How did I get myself into this position? Here I was in a $6 million helicopter, just minutes from running out of fuel, at night, over the swamps of the Florida panhandle. I was beginning to imagine the headlines that would greet my wife and children. “Sir, we’ve got about 10 minutes of gas,” my crew chief said. The airport was probably 10 minutes away.
The mission started off well. Our National Guard unit in Georgia was tasked to provide helicopter support to the U.S. Army’s Ranger Training Battalion at Eglin Air Force Base for a long weekend. As an instructor pilot in the Sikorsky UH-60, I would fly down ahead of time to coordinate the mission. En route, I would finish the night vision goggle training of a new pilot. First, however, I would have to finish my day job as a captain for a regional airline.
The plan was for my National Guard copilot to preflight, plan the route and check weather and notams for the flight. I would arrive about two hours before departure and check his planning. Our crew chief for the flight was an experienced crew member, and I had been flying with him for several years.
After completing my airline trip, I hopped into my car and headed to my National Guard unit. It would be a long day but within the military crew rest requirements. I arrived at the unit and reviewed the planning. It was a holiday weekend, so many FBOs along the route of flight would be closed. The one airport along our route that would have fuel was Florala (014), and the length of the route would leave us with a reserve of 40 minutes — less than the one full hour I like for personal minimums but more than the 30 minutes required for a helicopter at night.
The departure and initial flight were uneventful, except for a wind that was stronger than forecast out of the southeast — our trip was to the southwest. My copilot needed training on night navigation, so I did the flying. Along the way, I asked him about checkpoints, had him update our weather with an FSS and asked him other questions. I noticed after some time that I was overwhelming him and he was not able to concentrate on the navigation task. My first inkling that something else was amiss was when he told me we were on course with Troy, Alabama, out of our right door and Ozark out of our left door. Something did not seem right. The copilot pointed to the GPS, which showed us on course. Still, I had a bad feeling. I gave the copilot the controls and took over the navigation. I tried to tune in some NDBs but could not receive signals from those that should have been close. I tried others — no luck. I tried some VORs — no luck. Finally, I was able to pick up the Andalusia VOR and the Brantley NDB (we did not have DME). I did a quick triangulation and got a shock. We were off course. Not a little off course but 30 miles off course to the west. The GPS was wrong. Somehow it failed without giving us an error message. (I later learned there was an antenna problem.)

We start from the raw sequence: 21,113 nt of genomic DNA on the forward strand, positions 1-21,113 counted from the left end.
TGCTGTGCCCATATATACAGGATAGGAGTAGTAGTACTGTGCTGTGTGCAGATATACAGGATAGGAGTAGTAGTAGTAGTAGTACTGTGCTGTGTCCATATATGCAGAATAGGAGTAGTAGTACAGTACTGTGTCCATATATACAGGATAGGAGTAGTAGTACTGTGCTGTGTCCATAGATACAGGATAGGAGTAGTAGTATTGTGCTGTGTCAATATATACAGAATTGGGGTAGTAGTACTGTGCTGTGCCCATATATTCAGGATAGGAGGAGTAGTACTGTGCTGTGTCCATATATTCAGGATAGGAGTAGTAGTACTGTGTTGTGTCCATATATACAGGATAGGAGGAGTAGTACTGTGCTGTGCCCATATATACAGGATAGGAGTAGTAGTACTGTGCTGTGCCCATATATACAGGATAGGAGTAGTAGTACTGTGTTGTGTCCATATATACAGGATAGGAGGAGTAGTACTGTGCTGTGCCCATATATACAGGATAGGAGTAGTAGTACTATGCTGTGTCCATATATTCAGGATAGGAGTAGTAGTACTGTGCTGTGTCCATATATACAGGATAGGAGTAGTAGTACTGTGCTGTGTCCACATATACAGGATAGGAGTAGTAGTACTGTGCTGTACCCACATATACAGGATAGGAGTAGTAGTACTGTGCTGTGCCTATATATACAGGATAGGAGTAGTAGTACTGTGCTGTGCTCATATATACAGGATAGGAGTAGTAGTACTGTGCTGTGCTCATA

I had the copilot fly direct to the Andalusia VOR while I got an exact fix on where we were. At this point, I knew fuel would be critical, so I asked the crew chief to compute the fuel remaining and give me an update every few minutes. I did some quick calculations and figured we could fly to the Andalusia VOR then fly the 165 radial from it direct to Florala. We would land with about 15 minutes of fuel remaining. I briefly considered landing at Andalusia, but I knew we would probably not get fuel until the next morning, which would cause problems for our mission. I did not like the idea of landing with 15 minutes of fuel at Florala, yet our fuel gauges were very accurate. We should be fine.
We flew over the Andalusia VOR, got a needle swing and I reminded the copilot to fly the 165 radial. A few minutes later, the copilot announced that he had Florala in sight and was flying directly for it. I put the map down with relief and decided to double-check the fuel numbers. My computations were the same as the crew chief’s: We would make it.
I looked up and once again got the feeling that something was not right. I saw a beacon in the distance — and looked at my map again. Florala did not have a beacon. We were heading toward the wrong airport. I looked at my HSI and realized the copilot was not flying a 165 radial — he was flying a 165 heading. My map covered up the HSI, so I did not notice this error as we passed the VOR. The airport we were heading toward was Crestview, Florida (KCEW), an airport much farther southwest from us than Florala. With the night vision goggles, my copilot misjudged the distance, and the easterly wind blew him directly toward the Crestview airport. I computed the distance and realized there was no way we could make Crestview. I had the copilot turn toward Florala again.